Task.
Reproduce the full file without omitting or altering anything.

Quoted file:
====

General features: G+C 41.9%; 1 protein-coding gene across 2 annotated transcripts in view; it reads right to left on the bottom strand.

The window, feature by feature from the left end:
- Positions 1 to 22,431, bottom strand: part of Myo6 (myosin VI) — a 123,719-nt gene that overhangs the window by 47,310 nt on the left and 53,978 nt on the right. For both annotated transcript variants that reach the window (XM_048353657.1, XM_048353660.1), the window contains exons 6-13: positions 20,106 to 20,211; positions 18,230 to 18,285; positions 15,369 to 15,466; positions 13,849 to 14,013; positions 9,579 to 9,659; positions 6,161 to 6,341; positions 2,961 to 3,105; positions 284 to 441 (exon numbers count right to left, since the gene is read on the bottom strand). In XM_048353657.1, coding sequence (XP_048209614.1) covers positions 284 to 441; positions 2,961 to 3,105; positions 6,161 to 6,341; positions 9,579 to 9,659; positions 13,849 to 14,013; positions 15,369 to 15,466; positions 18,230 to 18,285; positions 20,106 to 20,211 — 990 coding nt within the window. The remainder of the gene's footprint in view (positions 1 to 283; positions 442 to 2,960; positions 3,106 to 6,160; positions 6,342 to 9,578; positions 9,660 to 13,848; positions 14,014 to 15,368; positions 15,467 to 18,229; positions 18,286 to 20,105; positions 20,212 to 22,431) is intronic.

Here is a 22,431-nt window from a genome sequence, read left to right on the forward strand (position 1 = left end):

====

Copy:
General features: G+C 41.9%; 1 protein-coding gene across 2 annotated transcripts in view; it reads right to left on the bottom strand.

The window, feature by feature from the left end:
- Positions 1 to 22,431, bottom strand: part of Myo6 (myosin VI) — a 123,719-nt gene that overhangs the window by 47,310 nt on the left and 53,978 nt on the right. For both annotated transcript variants that reach the window (XM_048353657.1, XM_048353660.1), the window contains exons 6-13: positions 20,106 to 20,211; positions 18,230 to 18,285; positions 15,369 to 15,466; positions 13,849 to 14,013; positions 9,579 to 9,659; positions 6,161 to 6,341; positions 2,961 to 3,105; positions 284 to 441 (exon numbers count right to left, since the gene is read on the bottom strand). In XM_048353657.1, coding sequence (XP_048209614.1) covers positions 284 to 441; positions 2,961 to 3,105; positions 6,161 to 6,341; positions 9,579 to 9,659; positions 13,849 to 14,013; positions 15,369 to 15,466; positions 18,230 to 18,285; positions 20,106 to 20,211 — 990 coding nt within the window. The remainder of the gene's footprint in view (positions 1 to 283; positions 442 to 2,960; positions 3,106 to 6,160; positions 6,342 to 9,578; positions 9,660 to 13,848; positions 14,014 to 15,368; positions 15,467 to 18,229; positions 18,286 to 20,105; positions 20,212 to 22,431) is intronic.

Here is a 22,431-nt window from a genome sequence, read left to right on the forward strand (position 1 = left end):